After the Old Testament butterfingers gag (high-res has allowed us to determine some of the lost commandments), the Roman outing is closest to a complete story, and the closest to resembling where Brooks’ film career would go from here. It’s not that this section is bad — the inclusion of the Brooks regular Madeline Kahn as Empress Nympho is as outstanding as you’d expect — it’s more the piece shows the limitations of Brooks’ anything-for-a-gag style when it comes to sustaining an entire feature. A few absurdist jokes (a Black citizen walks through the Roman plaza playing “Funkytown” on a boombox) come across as generically “wacky,” while Brooks’ reliance on a stable of old-school schtick comics (Charlie Callas, Henny Youngman, Shecky Greene, Fritz Field) sits uneasily alongside the hip irreverence that emerges once Brooks’ “stand-up philosopher” hero meets up with Black slave Gregory Hines.

Hines, in his first movie role, was a last-minute replacement for Richard Pryor, whose infamous burning incident took place just days before he was to take on the role of smooth-talking sidekick Josephus. Pryor, who’d written on Blazing Saddles, would have been funny, but Hines is assured and slyly hilarious, channeling some of Cleavon Little’s Sheriff Bart as he runs rings around the Roman squares (and squares). As he, Brooks’ Comicus and Barney Miller’s Ron Carey (as Comicus’ agent Swiftus) are forced on the lam following Comicus’ disastrous set for the hedonistic Emperor Nero (Dom DeLuise, relishing in gross-out fat jokes), they pick up a stray vestal virgin (Mary-Margaret Humes), don various disguises and wind up foiling the pursuing centurions, thanks to Hines’ fashioning of the world’s biggest joint. (“Wacky weedus!” Josephus exclaims, furthering Brooks' assertion that adding a “-us” to the end of words is side-splitting stuff.)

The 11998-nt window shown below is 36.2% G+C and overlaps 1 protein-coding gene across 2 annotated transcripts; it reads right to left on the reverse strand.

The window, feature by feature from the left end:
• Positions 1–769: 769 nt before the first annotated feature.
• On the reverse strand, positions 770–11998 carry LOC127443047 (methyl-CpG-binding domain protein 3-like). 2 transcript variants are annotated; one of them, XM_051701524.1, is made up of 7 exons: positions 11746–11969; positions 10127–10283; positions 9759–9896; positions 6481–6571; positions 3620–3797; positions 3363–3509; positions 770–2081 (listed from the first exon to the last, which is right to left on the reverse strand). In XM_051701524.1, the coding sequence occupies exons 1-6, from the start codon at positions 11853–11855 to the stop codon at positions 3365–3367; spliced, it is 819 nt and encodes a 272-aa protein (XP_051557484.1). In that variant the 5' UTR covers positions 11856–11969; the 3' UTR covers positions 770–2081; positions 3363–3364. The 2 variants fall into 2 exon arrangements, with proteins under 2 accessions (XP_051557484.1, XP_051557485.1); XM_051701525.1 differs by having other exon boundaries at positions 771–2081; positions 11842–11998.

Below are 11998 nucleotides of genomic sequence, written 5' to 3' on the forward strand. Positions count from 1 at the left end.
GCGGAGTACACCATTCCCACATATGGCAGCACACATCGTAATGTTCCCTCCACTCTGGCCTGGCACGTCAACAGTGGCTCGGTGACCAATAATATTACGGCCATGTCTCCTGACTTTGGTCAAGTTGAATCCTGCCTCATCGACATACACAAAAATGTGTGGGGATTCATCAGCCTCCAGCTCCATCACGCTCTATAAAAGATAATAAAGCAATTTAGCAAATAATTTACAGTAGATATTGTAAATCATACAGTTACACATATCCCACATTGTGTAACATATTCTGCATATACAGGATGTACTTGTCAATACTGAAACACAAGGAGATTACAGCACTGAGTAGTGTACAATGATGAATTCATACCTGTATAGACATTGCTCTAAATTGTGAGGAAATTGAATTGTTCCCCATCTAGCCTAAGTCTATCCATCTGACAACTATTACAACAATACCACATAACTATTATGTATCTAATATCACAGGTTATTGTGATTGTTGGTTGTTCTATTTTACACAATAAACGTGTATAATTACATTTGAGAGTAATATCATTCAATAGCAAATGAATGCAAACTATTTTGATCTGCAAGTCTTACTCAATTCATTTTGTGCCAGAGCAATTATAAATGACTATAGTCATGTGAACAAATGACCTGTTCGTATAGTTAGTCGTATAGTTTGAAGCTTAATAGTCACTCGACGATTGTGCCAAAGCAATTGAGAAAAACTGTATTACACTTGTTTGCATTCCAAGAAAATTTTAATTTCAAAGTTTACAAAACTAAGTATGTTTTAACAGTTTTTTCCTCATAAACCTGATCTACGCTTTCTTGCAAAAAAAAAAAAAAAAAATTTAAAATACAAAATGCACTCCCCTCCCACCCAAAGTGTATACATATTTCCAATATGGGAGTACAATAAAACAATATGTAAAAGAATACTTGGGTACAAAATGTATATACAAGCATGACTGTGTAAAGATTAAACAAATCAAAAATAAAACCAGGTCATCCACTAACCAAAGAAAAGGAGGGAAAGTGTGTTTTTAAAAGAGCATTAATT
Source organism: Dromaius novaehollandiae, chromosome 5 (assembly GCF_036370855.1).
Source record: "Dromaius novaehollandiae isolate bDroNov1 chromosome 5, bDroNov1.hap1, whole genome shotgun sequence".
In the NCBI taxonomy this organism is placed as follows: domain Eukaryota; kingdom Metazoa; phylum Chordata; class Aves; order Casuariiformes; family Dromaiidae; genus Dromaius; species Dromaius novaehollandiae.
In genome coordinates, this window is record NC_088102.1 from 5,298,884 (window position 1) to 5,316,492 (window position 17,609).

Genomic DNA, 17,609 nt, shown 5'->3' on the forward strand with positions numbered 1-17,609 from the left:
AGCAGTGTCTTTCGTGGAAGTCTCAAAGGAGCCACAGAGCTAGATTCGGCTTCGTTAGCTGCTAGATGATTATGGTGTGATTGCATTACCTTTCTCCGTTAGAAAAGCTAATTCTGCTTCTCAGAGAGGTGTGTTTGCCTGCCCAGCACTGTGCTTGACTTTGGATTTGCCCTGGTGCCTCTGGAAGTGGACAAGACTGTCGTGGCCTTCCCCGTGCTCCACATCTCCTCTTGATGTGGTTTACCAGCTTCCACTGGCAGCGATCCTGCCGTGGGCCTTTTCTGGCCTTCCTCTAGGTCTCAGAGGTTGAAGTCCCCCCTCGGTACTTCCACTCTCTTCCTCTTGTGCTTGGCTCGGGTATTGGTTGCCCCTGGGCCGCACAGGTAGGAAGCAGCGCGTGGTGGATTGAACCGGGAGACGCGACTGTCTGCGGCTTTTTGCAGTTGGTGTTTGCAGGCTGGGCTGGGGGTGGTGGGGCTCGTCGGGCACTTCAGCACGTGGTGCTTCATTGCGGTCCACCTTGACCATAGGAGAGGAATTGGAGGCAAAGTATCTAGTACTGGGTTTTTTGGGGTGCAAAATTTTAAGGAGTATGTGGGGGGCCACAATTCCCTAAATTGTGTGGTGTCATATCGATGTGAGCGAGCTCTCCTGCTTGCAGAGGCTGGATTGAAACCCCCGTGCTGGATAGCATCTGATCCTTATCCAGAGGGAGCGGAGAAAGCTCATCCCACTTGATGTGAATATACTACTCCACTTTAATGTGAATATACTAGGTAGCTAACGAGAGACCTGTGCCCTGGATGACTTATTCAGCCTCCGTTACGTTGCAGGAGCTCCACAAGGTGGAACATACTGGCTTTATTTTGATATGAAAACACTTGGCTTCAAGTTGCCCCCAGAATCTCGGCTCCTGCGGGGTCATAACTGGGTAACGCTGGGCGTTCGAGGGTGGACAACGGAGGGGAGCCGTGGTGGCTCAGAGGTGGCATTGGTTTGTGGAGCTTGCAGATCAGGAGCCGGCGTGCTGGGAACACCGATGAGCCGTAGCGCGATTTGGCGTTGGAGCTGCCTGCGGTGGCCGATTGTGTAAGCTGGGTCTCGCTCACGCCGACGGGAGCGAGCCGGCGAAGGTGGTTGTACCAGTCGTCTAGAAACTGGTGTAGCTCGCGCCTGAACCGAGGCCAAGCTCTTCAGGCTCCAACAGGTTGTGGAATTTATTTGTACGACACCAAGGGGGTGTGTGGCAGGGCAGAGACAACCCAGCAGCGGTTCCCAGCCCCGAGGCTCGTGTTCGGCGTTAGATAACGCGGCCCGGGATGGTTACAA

As the film centerpiece, the Roman section functions as an amiably rude mini-feature, Brooks’ stabs at his usual snickering vulgarity coming off best in the hands of Kahn. (Auditioning bare-bottomed centurions for that night’s orgy sees her Empress Nympho belting out an appreciative song as she surveys the goods, Kahn giving us a full-throated “Yeeeeessss!” upon seeing one particularly impressive specimen, echoing her turn in Young Frankenstein.) Likewise, Hines’ cool Black-guy routine echoes Blazing Saddles, but in a milder key, the segment’s social commentary boiling down to throwaway gags like Comicus and Josephus attempting to hide out in the Roman Senate while murmuring, “Bullshit, bullshit.” When, upon escaping the city, the four protagonists break into a riff on the Hope-Crosby Road films, it’s evident the sort of breezier tone Brooks had in mind.

Watch the Trailer for 'History of the World: Part I'

That this segment ends with an innocuous scene where Comicus is the waiter at the Last Supper of John Hurt’s Jesus might be pleasantly cheeky, but “The Spanish Inquisition” is anything but. Brooks channels his “Springtime for Hitler” The Producers showstopper here, as Grand Inquisitor Tomas de Torquemada (Brooks) bursts into a full-scale Busby Berkeley song and dance, complete with tastefully disrobing nuns performing a water ballet, all while stereotypically costumed Jewish prisoners are tortured all around. It’s the sort of big swing that Mel Brooks would take to sate his desire to pay homage to old Hollywood while simultaneously pissing people off. (Indeed, several Jewish groups were vocally less than amused at the sight of the auto-da-fe being turned into a zippy musical cavalcade.)